TABLE 2 Exemplary scan parameters for upright-MRI-based determination of leg mechanical axis. Hip Knee Knee Ankle Ankle Hip axial coronal axial coronal axial coronal Pulse sequence T2-FSE T2-FSE T2-FSE T2-FSE T2-FSE T2-FSE Number of 10 7 10 7 7 7 Slices TR (msec) 1645 1603 1645 2300 2300 2300 TE (msec) 160 100 160 160 160 160 Flip angle (°) 90 90 90 90 90 90 Pixel spacing 1.56 × 1.56 0.78 × 0.78 0.93 × 0.93 0.78 × 0.78 0.93 × 0.93 1.56 × 1.56 (mm) Slice thickness 6 8 6 6 6 7 (mm) Slice gap (mm) 9 10 9 7 8 8 Matrix 256 × 256 512 × 512 256 × 256 512 × 512 256 × 256 256 × 256 FOV (mm) 40 40 24 40 24 40 Scan time (sec) 79 52 72 55 55 55

In certain embodiments, a computer program simulating biomotion of one or more joints, such as, for example, a knee joint, or a knee and ankle joint, or a hip, knee and/or ankle joint, can be utilized. In certain embodiments, imaging data as previously described, which can include information related to the joint or extremity of interest as well as information regarding adjacent anatomical structures, can be entered into the computer program. In addition to (or in place of) patient-specific image data, patient-specific kinematic data, for example obtained as described above, can be entered into the computer program. Alternatively, patient-specific navigation data, for example generated using a surgical navigation system, image guided or non-image guided, can be entered into the computer program. This kinematic or navigation data can, for example, be generated by applying optical or RF markers to the limb and by registering the markers and then measuring limb movements, for example, flexion, extension, abduction, adduction, rotation, and other limb movements.

Optionally, other data including anthropometric data may be added for each patient. These data can include but are not limited to the patient's age, gender, weight, height, size, body mass index, and race. Desired limb alignment and/or deformity correction can be added into the model. The position of bone cuts on one or more articular surfaces as well as the intended location of implant bearing surfaces on one or more articular surfaces can be entered into the model.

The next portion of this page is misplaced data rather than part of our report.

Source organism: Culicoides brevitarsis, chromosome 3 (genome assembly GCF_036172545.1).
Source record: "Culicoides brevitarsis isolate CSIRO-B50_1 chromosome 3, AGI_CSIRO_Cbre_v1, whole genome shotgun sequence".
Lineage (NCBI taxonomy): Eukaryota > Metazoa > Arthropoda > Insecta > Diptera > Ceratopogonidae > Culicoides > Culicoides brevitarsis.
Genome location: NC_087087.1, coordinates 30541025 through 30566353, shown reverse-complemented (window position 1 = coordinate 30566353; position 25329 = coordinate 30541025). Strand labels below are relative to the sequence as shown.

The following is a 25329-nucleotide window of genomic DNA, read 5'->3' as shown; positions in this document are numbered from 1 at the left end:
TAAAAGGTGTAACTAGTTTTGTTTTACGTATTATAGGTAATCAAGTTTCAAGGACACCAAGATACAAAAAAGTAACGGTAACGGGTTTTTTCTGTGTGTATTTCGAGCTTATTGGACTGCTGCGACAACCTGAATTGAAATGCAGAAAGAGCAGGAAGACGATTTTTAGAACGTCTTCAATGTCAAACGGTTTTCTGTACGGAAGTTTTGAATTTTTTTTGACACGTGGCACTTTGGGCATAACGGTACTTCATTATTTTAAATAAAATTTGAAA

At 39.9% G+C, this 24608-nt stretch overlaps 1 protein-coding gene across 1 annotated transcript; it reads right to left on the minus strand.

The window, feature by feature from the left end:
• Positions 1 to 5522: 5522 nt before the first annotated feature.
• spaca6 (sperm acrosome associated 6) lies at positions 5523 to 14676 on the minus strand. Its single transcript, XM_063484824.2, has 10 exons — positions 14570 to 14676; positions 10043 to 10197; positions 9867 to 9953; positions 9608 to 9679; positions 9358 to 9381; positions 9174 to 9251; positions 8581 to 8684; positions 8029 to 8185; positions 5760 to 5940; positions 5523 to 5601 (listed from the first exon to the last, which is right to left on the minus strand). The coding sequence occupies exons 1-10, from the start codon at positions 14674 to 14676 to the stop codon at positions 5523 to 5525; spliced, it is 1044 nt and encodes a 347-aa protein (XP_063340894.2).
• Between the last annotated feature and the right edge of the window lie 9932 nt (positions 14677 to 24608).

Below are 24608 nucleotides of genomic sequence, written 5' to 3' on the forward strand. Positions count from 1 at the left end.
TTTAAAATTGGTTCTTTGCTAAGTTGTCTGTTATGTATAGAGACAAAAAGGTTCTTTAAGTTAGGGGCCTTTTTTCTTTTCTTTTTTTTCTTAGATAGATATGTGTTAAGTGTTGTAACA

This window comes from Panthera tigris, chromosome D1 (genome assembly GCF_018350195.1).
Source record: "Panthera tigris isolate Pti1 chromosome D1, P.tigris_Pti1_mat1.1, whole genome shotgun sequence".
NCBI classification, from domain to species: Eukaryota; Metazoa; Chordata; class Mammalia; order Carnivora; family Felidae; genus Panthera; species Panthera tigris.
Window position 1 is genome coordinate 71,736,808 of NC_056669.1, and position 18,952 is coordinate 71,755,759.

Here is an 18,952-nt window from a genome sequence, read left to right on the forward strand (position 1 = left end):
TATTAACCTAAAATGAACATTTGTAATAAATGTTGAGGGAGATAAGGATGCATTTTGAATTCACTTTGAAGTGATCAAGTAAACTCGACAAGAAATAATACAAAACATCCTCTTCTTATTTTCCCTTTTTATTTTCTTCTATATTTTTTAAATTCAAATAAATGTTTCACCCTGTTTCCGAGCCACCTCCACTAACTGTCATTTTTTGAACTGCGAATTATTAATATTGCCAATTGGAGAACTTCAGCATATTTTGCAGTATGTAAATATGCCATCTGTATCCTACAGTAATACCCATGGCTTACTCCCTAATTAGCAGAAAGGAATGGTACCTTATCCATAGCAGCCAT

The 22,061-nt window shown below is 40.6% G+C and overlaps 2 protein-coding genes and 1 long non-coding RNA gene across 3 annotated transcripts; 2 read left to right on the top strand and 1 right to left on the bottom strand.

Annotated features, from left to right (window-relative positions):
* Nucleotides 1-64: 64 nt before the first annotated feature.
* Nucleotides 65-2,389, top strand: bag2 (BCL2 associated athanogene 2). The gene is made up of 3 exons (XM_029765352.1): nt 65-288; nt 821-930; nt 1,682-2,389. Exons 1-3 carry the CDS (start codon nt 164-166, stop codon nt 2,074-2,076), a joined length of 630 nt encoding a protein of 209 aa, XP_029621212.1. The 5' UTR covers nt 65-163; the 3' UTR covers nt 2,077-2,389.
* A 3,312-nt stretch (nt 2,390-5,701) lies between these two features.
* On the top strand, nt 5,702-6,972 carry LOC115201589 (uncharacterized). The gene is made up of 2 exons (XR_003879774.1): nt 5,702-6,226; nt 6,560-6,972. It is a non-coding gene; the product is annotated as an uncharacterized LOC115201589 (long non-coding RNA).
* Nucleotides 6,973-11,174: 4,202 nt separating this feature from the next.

A patient-specific biomotion model can be derived that includes combinations of parameters discussed above. The biomotion model can simulate various activities of daily life, including normal gait, stair climbing, descending stairs, running, kneeling, squatting, sitting and any other physical activity (including activities relevant to other joints of interest). The biomotion model can start out with standardized activities, typically derived from reference databases. These reference databases can be generated, for example, using biomotion measurements using force plates and motion trackers using radiofrequency or optical markers and video equipment.

The biomotion model can then be individualized with use of patient-specific information including at least one of, but not limited to, the patient's age, gender, weight, height, body mass index, and race, the desired limb alignment or deformity correction, and the patient's imaging data, for example, a series of two-dimensional images or a three-dimensional representation of the joint for which surgery is contemplated.

An implant shape including associated bone cuts generated in various optimizations and/or modifications discussed herein, for example, limb alignment, deformity correction and/or bone preservation on one or more articular surfaces, can be introduced into the model. Table 3 includes an exemplary list of parameters that can be measured in a patient-specific biomotion model.

TABLE 3 Parameters measured in a patient-specific biomotion model. Joint implant Measured Parameter knee Medial femoral rollback during flexion knee Lateral femoral rollback during flexion knee Patellar position, medial, lateral, superior, inferior for different flexion and extension angles knee Internal and external rotation of one or more femoral condyles knee Internal and external rotation of the tibia knee Flexion and extension angles of one or more articular surfaces knee Anterior slide and posterior slide of at least one of the medial and lateral femoral condyles during flexion or extension knee Medial and lateral laxity throughout the range of motion knee Contact pressure of forces on at least one or more articular surfaces, e.g., a femoral condyle and a tibial plateau, a trochlea and a patella knee Contact area on at least one or more articular surfaces, e.g., a femoral condyle and a tibial plateau, a trochlea and a patella knee Forces between the bone-facing surface of the implant, an optional cement interface and the adjacent bone or bone marrow, measured at least one or multiple bone cut or bone-facing surface of the im- plant on at least one or multiple articular surfaces or implant components. knee Ligament location, e.g., ACL, PCL, MCL, LCL, retinacula, joint capsule, estimated or derived, for example using an imaging test. knee Ligament tension, strain, shear force, estimated failure forces, loads for example for different angles of flexion, extension, rotation, abduction, adduction, with the different positions or movements optionally simulated in a virtual environment. knee Potential implant impingement on other articular structures, e.g., in high flexion, high extension, internal or external rotation, abduction or adduction or any combinations thereof or other angles/positions/movements.